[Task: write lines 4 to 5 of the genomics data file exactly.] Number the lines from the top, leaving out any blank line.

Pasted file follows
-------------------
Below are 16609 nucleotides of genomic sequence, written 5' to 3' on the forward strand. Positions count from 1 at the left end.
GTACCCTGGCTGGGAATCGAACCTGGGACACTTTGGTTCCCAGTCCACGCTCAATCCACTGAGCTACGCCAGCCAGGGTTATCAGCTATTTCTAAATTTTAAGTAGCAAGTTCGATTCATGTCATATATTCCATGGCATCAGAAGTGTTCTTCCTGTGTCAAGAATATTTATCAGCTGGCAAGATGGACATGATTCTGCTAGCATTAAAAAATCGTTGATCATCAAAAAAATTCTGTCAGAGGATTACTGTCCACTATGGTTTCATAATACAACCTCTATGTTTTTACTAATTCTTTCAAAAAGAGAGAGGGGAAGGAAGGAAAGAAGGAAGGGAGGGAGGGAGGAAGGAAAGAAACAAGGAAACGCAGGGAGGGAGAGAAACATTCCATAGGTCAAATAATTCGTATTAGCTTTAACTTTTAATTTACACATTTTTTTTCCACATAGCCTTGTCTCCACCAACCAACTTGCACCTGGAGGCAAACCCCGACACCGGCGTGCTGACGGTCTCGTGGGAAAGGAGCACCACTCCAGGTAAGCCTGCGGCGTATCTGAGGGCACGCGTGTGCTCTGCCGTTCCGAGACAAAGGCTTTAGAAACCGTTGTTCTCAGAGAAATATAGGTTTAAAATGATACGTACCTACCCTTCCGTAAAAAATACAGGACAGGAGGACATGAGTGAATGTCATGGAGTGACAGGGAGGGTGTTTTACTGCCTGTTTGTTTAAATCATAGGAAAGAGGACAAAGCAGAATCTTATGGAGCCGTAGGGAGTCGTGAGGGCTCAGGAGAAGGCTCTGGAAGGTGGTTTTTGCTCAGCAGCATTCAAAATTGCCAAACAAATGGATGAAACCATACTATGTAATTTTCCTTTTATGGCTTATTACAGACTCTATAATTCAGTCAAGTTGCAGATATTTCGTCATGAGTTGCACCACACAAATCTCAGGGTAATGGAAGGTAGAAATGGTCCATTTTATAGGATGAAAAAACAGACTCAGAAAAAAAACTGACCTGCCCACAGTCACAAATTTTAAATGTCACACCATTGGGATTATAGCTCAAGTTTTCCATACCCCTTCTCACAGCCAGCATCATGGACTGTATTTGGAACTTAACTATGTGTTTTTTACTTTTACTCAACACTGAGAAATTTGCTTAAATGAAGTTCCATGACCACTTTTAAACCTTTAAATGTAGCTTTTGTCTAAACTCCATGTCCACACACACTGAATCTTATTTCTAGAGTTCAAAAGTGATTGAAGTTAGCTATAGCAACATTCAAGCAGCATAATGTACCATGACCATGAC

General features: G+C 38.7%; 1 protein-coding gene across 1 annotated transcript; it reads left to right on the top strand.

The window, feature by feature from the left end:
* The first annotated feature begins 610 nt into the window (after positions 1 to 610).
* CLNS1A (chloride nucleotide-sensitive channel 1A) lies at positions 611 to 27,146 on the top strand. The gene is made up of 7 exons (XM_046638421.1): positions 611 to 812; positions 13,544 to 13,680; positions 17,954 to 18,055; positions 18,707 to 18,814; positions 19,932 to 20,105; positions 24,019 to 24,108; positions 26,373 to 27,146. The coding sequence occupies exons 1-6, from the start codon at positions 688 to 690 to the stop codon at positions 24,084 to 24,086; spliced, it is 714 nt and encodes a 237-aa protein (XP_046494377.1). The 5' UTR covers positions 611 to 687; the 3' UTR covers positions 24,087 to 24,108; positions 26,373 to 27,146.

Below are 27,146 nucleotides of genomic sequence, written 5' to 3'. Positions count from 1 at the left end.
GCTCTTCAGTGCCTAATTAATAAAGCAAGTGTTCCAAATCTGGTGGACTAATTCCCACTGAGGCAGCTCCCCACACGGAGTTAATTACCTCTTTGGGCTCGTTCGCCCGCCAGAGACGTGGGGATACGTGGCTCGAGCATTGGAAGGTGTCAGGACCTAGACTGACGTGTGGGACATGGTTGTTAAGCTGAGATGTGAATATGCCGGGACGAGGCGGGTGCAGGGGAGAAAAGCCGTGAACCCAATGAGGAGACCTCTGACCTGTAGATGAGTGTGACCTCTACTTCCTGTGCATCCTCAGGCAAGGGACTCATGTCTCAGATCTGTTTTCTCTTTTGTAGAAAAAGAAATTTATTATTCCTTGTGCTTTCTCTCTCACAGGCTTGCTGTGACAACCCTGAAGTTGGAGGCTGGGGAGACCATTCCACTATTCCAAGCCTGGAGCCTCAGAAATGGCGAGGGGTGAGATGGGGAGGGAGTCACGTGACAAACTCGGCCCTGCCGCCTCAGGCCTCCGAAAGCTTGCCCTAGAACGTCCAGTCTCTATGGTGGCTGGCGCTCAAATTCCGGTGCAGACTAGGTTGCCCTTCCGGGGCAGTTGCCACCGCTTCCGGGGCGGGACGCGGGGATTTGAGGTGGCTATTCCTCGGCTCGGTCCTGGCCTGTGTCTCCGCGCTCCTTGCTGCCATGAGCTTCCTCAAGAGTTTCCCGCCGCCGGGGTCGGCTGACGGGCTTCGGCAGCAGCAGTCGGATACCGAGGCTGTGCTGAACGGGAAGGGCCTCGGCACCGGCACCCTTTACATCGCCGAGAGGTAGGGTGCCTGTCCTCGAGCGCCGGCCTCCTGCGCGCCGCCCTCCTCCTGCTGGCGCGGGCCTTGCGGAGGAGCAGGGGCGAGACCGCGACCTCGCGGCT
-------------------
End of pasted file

The window, feature by feature from the left end:
* The first annotated feature begins 610 nt into the window (after positions 1 to 610).